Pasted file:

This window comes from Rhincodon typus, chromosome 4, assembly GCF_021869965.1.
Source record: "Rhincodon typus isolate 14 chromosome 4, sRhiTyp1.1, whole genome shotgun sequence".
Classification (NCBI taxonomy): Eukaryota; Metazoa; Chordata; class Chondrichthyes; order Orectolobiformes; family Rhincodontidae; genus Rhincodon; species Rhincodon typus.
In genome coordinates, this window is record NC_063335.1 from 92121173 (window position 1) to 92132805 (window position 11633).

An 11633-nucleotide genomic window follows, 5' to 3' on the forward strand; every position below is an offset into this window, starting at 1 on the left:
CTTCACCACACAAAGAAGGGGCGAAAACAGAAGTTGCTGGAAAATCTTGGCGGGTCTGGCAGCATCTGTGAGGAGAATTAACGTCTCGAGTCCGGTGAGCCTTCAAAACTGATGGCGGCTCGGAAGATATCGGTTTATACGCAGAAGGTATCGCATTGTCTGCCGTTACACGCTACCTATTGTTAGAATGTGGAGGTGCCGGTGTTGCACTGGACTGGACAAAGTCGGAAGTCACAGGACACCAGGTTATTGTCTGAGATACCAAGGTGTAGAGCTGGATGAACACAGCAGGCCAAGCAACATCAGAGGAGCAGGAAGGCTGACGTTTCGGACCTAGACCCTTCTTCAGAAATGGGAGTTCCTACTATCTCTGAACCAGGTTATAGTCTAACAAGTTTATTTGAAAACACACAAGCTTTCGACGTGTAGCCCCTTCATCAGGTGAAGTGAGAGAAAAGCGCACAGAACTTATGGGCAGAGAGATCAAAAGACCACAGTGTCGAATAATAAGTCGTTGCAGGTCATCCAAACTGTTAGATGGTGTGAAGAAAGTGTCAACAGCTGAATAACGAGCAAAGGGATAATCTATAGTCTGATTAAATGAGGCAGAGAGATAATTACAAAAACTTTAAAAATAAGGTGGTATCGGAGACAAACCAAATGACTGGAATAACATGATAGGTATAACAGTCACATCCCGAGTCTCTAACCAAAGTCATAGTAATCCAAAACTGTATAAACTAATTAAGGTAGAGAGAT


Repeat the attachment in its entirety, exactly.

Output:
This window comes from Rhincodon typus, chromosome 4, assembly GCF_021869965.1.
Source record: "Rhincodon typus isolate 14 chromosome 4, sRhiTyp1.1, whole genome shotgun sequence".
Classification (NCBI taxonomy): Eukaryota; Metazoa; Chordata; class Chondrichthyes; order Orectolobiformes; family Rhincodontidae; genus Rhincodon; species Rhincodon typus.
In genome coordinates, this window is record NC_063335.1 from 92121173 (window position 1) to 92132805 (window position 11633).

An 11633-nucleotide genomic window follows, 5' to 3' on the forward strand; every position below is an offset into this window, starting at 1 on the left:
CTTCACCACACAAAGAAGGGGCGAAAACAGAAGTTGCTGGAAAATCTTGGCGGGTCTGGCAGCATCTGTGAGGAGAATTAACGTCTCGAGTCCGGTGAGCCTTCAAAACTGATGGCGGCTCGGAAGATATCGGTTTATACGCAGAAGGTATCGCATTGTCTGCCGTTACACGCTACCTATTGTTAGAATGTGGAGGTGCCGGTGTTGCACTGGACTGGACAAAGTCGGAAGTCACAGGACACCAGGTTATTGTCTGAGATACCAAGGTGTAGAGCTGGATGAACACAGCAGGCCAAGCAACATCAGAGGAGCAGGAAGGCTGACGTTTCGGACCTAGACCCTTCTTCAGAAATGGGAGTTCCTACTATCTCTGAACCAGGTTATAGTCTAACAAGTTTATTTGAAAACACACAAGCTTTCGACGTGTAGCCCCTTCATCAGGTGAAGTGAGAGAAAAGCGCACAGAACTTATGGGCAGAGAGATCAAAAGACCACAGTGTCGAATAATAAGTCGTTGCAGGTCATCCAAACTGTTAGATGGTGTGAAGAAAGTGTCAACAGCTGAATAACGAGCAAAGGGATAATCTATAGTCTGATTAAATGAGGCAGAGAGATAATTACAAAAACTTTAAAAATAAGGTGGTATCGGAGACAAACCAAATGACTGGAATAACATGATAGGTATAACAGTCACATCCCGAGTCTCTAACCAAAGTCATAGTAATCCAAAACTGTATAAACTAATTAAGGTAGAGAGAT